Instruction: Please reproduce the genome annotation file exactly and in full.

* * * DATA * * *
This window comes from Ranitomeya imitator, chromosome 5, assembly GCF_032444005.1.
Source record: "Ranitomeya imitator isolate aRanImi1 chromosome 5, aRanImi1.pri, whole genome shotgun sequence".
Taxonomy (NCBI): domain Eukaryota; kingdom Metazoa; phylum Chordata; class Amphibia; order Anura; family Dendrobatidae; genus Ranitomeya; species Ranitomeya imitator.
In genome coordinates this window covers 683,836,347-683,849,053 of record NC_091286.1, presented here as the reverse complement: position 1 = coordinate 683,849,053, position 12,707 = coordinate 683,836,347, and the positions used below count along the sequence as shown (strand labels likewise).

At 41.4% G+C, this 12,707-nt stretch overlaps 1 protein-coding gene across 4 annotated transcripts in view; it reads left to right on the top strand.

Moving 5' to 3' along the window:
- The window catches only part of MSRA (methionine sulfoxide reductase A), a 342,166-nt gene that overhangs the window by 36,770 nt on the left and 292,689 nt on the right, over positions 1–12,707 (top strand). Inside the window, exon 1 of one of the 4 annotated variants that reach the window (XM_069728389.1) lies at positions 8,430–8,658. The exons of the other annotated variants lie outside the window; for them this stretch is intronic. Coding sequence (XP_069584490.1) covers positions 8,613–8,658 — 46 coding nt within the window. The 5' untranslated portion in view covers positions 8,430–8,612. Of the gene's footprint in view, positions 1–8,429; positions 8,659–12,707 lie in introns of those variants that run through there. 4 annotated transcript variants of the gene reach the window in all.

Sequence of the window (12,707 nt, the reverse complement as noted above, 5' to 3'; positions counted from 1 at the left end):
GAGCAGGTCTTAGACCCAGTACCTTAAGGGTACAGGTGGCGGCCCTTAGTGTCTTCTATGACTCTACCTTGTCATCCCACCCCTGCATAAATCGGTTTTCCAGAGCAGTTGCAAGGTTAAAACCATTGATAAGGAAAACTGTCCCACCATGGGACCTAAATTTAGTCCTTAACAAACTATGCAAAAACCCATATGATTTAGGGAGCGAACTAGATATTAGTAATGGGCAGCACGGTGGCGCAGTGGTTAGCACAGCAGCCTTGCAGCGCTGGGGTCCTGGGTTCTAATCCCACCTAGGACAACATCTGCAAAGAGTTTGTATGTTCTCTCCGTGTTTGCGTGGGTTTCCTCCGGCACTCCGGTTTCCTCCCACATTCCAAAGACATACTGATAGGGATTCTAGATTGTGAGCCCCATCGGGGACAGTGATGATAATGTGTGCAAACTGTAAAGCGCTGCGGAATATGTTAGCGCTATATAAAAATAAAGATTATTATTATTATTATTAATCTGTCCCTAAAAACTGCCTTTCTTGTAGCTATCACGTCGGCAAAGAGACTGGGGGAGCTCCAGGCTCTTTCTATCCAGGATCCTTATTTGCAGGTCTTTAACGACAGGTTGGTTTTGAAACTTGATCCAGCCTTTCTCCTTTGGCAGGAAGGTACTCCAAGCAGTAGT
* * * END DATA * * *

This window comes from Ranitomeya imitator, chromosome 5, assembly GCF_032444005.1.
Source record: "Ranitomeya imitator isolate aRanImi1 chromosome 5, aRanImi1.pri, whole genome shotgun sequence".
Taxonomy (NCBI): domain Eukaryota; kingdom Metazoa; phylum Chordata; class Amphibia; order Anura; family Dendrobatidae; genus Ranitomeya; species Ranitomeya imitator.
In genome coordinates this window covers 683,836,347-683,849,053 of record NC_091286.1, presented here as the reverse complement: position 1 = coordinate 683,849,053, position 12,707 = coordinate 683,836,347, and the positions used below count along the sequence as shown (strand labels likewise).

At 41.4% G+C, this 12,707-nt stretch overlaps 1 protein-coding gene across 4 annotated transcripts in view; it reads left to right on the top strand.

Moving 5' to 3' along the window:
- The window catches only part of MSRA (methionine sulfoxide reductase A), a 342,166-nt gene that overhangs the window by 36,770 nt on the left and 292,689 nt on the right, over positions 1–12,707 (top strand). Inside the window, exon 1 of one of the 4 annotated variants that reach the window (XM_069728389.1) lies at positions 8,430–8,658. The exons of the other annotated variants lie outside the window; for them this stretch is intronic. Coding sequence (XP_069584490.1) covers positions 8,613–8,658 — 46 coding nt within the window. The 5' untranslated portion in view covers positions 8,430–8,612. Of the gene's footprint in view, positions 1–8,429; positions 8,659–12,707 lie in introns of those variants that run through there. 4 annotated transcript variants of the gene reach the window in all.

Sequence of the window (12,707 nt, the reverse complement as noted above, 5' to 3'; positions counted from 1 at the left end):
GAGCAGGTCTTAGACCCAGTACCTTAAGGGTACAGGTGGCGGCCCTTAGTGTCTTCTATGACTCTACCTTGTCATCCCACCCCTGCATAAATCGGTTTTCCAGAGCAGTTGCAAGGTTAAAACCATTGATAAGGAAAACTGTCCCACCATGGGACCTAAATTTAGTCCTTAACAAACTATGCAAAAACCCATATGATTTAGGGAGCGAACTAGATATTAGTAATGGGCAGCACGGTGGCGCAGTGGTTAGCACAGCAGCCTTGCAGCGCTGGGGTCCTGGGTTCTAATCCCACCTAGGACAACATCTGCAAAGAGTTTGTATGTTCTCTCCGTGTTTGCGTGGGTTTCCTCCGGCACTCCGGTTTCCTCCCACATTCCAAAGACATACTGATAGGGATTCTAGATTGTGAGCCCCATCGGGGACAGTGATGATAATGTGTGCAAACTGTAAAGCGCTGCGGAATATGTTAGCGCTATATAAAAATAAAGATTATTATTATTATTATTAATCTGTCCCTAAAAACTGCCTTTCTTGTAGCTATCACGTCGGCAAAGAGACTGGGGGAGCTCCAGGCTCTTTCTATCCAGGATCCTTATTTGCAGGTCTTTAACGACAGGTTGGTTTTGAAACTTGATCCAGCCTTTCTCCTTTGGCAGGAAGGTACTCCAAGCAGTAGT